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Folks swarmed shops everywhere in an attempt to purchase the many exclusive limited edition vinyl titles that record labels the world over released on this special day.

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Music fans are still crazy for vinyl, and the demand for LP’s and singles is increasing by the year.

Some things never change.

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THE ROLLING STONES: SOME GIRLS Live in Texas ’78

This piece was originally published April 8th, 2013.

Some Girls still stCharlie Watts Some Girls Icon Templateands today as one of The Rolling Stones last incredible album masterpieces.

While they certainly made some outstanding albums afterwards—Tattoo You and Undercover are both high points—there were none that would be so perfectly complete as Some Girls.

Released in 1978 and quickly becoming a #1 album, it is hailed as an across the board classic, and one of their all time best selling studio albums.

Recorded in ’77 & early ’78, the writing and sessions were done amidst a time of even more internal turmoil than usual for The Stones, with Keith Richards’ looming Toronto drug bust a concern as to whether he could be imprisoned for years, and the challenge of responding to punk rock’s ground zero takedown of the dinosaurs of many of rock and roll’s giants.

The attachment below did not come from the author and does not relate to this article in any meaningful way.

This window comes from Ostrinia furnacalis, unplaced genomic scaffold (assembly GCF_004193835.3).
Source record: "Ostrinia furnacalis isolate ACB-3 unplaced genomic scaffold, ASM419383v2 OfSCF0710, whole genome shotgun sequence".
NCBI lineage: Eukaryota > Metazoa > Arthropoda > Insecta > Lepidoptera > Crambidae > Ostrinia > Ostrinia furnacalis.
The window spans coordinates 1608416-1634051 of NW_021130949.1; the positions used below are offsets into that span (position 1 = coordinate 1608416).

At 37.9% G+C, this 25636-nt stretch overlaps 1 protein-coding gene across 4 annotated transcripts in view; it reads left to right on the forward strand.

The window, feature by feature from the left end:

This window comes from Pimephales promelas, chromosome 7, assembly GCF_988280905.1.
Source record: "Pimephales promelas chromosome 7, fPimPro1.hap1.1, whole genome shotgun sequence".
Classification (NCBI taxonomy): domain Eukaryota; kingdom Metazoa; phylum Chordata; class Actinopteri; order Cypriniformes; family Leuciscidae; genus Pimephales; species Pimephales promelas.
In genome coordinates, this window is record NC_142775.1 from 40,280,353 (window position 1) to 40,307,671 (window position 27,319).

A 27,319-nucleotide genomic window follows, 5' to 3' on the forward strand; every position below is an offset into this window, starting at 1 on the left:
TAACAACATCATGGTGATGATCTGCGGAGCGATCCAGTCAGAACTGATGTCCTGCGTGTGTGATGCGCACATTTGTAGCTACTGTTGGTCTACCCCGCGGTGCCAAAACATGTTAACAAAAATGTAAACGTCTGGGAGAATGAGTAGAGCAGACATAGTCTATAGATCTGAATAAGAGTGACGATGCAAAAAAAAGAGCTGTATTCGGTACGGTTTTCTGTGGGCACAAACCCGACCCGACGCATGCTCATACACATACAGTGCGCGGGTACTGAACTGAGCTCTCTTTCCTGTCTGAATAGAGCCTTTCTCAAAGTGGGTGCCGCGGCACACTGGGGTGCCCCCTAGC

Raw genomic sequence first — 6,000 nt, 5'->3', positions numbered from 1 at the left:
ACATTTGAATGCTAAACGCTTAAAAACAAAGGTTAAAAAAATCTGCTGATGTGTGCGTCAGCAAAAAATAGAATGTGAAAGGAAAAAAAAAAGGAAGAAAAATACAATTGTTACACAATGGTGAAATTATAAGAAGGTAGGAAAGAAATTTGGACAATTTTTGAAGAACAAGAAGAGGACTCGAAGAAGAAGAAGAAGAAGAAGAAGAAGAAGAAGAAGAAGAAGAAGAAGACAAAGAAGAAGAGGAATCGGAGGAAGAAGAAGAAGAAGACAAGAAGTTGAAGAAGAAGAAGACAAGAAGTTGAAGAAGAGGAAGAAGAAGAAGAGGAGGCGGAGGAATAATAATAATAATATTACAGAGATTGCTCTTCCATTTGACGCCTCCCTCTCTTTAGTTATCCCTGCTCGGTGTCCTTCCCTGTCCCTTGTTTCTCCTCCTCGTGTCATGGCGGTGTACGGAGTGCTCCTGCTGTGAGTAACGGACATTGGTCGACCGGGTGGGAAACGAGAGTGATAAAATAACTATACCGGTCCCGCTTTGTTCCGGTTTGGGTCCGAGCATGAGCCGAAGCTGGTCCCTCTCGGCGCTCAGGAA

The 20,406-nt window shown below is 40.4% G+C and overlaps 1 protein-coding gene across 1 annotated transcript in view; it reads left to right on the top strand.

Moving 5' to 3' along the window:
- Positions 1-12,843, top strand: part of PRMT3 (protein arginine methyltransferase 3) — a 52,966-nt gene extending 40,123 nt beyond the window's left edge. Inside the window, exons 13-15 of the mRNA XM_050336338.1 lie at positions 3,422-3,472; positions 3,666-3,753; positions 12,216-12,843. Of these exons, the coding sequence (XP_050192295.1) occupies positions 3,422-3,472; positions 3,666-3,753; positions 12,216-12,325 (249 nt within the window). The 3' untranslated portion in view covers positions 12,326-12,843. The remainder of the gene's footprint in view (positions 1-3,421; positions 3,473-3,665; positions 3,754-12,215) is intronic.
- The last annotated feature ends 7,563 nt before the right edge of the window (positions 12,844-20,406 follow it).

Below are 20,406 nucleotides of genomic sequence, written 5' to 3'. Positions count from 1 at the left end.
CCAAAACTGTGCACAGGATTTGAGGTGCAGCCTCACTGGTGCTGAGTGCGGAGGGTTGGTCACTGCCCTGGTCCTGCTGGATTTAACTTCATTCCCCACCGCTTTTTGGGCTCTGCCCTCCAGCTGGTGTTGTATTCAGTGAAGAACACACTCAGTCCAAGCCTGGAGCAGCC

The original cover art (there was also another color variant cover) to the 
Some Girls album, spoofing a wig ad is brilliant. The cover was quickly changed 
when copyright issues came up regarding the various female celebrities depicted.

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THE UNDERGROUND X-RAY RECORDS OF THE SOVIET UNION

This piece was originally published March 25th, 2013.

Soviet X Ray Records IconIt’s easy to take entertainment for granted.

In our present day we have the ability to purchase and enjoy so many recreational items: play a video game, listen to whatever it is we want, watch whatever we want, and, though there are still many folks out there who wish they could control our choices, read any books we can find.

Folks happily embrace the technology that has made obtaining our selections quick, simple and affordable, and we think nothing now of versions that exist only on the ether, or rather—on a cloud.

Still others, myself included, like to seek out older formats and what some will call obsolete mediums.

Some of these formats such as the vinyl LP have actually increased in their yearly sales and there are constantly new purveyors now marketing records, both for new album releases and reissuing older releases.